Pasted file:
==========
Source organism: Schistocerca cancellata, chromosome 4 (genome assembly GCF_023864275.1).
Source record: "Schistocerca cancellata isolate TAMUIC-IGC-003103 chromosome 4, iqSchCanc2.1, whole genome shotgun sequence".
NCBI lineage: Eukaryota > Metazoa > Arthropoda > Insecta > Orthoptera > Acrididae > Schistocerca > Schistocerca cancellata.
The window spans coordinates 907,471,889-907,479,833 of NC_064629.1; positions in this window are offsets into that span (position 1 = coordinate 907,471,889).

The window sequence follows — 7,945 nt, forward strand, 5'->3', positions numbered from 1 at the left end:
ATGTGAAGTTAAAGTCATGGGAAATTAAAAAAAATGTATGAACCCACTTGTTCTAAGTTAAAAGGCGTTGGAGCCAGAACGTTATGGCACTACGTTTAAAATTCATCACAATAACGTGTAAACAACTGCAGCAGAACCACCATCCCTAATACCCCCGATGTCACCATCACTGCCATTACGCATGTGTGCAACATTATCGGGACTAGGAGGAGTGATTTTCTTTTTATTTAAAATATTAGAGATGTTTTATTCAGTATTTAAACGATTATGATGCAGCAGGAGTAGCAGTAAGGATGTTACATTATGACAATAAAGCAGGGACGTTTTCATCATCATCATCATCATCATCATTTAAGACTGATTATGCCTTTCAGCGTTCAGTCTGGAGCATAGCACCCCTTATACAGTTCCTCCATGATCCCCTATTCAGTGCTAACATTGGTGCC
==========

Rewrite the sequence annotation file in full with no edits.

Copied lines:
Source organism: Schistocerca cancellata, chromosome 4 (genome assembly GCF_023864275.1).
Source record: "Schistocerca cancellata isolate TAMUIC-IGC-003103 chromosome 4, iqSchCanc2.1, whole genome shotgun sequence".
NCBI lineage: Eukaryota > Metazoa > Arthropoda > Insecta > Orthoptera > Acrididae > Schistocerca > Schistocerca cancellata.
The window spans coordinates 907,471,889-907,479,833 of NC_064629.1; positions in this window are offsets into that span (position 1 = coordinate 907,471,889).

The window sequence follows — 7,945 nt, forward strand, 5'->3', positions numbered from 1 at the left end:
ATGTGAAGTTAAAGTCATGGGAAATTAAAAAAAATGTATGAACCCACTTGTTCTAAGTTAAAAGGCGTTGGAGCCAGAACGTTATGGCACTACGTTTAAAATTCATCACAATAACGTGTAAACAACTGCAGCAGAACCACCATCCCTAATACCCCCGATGTCACCATCACTGCCATTACGCATGTGTGCAACATTATCGGGACTAGGAGGAGTGATTTTCTTTTTATTTAAAATATTAGAGATGTTTTATTCAGTATTTAAACGATTATGATGCAGCAGGAGTAGCAGTAAGGATGTTACATTATGACAATAAAGCAGGGACGTTTTCATCATCATCATCATCATCATCATTTAAGACTGATTATGCCTTTCAGCGTTCAGTCTGGAGCATAGCACCCCTTATACAGTTCCTCCATGATCCCCTATTCAGTGCTAACATTGGTGCC